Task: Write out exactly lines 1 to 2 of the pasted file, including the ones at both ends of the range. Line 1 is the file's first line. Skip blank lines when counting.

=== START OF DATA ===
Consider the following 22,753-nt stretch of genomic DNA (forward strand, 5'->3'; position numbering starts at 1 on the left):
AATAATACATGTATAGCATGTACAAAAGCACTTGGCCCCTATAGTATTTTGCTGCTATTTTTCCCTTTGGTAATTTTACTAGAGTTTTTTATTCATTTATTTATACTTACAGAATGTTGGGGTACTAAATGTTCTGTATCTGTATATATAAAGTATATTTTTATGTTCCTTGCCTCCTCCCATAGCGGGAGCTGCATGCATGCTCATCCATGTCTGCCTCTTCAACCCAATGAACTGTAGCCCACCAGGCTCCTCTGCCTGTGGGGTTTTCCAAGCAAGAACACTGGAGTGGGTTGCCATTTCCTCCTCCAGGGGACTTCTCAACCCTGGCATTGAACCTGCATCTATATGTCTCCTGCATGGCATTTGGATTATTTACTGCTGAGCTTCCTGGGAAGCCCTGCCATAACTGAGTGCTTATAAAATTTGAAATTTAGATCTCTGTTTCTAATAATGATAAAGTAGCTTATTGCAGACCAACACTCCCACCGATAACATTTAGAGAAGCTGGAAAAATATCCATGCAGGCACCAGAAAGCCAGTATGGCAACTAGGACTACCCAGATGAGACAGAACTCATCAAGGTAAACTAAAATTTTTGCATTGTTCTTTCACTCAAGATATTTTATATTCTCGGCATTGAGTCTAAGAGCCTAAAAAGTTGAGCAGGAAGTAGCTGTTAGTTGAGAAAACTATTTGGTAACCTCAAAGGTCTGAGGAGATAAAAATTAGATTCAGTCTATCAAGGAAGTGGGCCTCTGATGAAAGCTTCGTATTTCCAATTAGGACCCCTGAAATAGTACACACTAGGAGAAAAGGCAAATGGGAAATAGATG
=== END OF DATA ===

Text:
Consider the following 22,753-nt stretch of genomic DNA (forward strand, 5'->3'; position numbering starts at 1 on the left):
AATAATACATGTATAGCATGTACAAAAGCACTTGGCCCCTATAGTATTTTGCTGCTATTTTTCCCTTTGGTAATTTTACTAGAGTTTTTTATTCATTTATTTATACTTACAGAATGTTGGGGTACTAAATGTTCTGTATCTGTATATATAAAGTATATTTTTATGTTCCTTGCCTCCTCCCATAGCGGGAGCTGCATGCATGCTCATCCATGTCTGCCTCTTCAACCCAATGAACTGTAGCCCACCAGGCTCCTCTGCCTGTGGGGTTTTCCAAGCAAGAACACTGGAGTGGGTTGCCATTTCCTCCTCCAGGGGACTTCTCAACCCTGGCATTGAACCTGCATCTATATGTCTCCTGCATGGCATTTGGATTATTTACTGCTGAGCTTCCTGGGAAGCCCTGCCATAACTGAGTGCTTATAAAATTTGAAATTTAGATCTCTGTTTCTAATAATGATAAAGTAGCTTATTGCAGACCAACACTCCCACCGATAACATTTAGAGAAGCTGGAAAAATATCCATGCAGGCACCAGAAAGCCAGTATGGCAACTAGGACTACCCAGATGAGACAGAACTCATCAAGGTAAACTAAAATTTTTGCATTGTTCTTTCACTCAAGATATTTTATATTCTCGGCATTGAGTCTAAGAGCCTAAAAAGTTGAGCAGGAAGTAGCTGTTAGTTGAGAAAACTATTTGGTAACCTCAAAGGTCTGAGGAGATAAAAATTAGATTCAGTCTATCAAGGAAGTGGGCCTCTGATGAAAGCTTCGTATTTCCAATTAGGACCCCTGAAATAGTACACACTAGGAGAAAAGGCAAATGGGAAATAGATG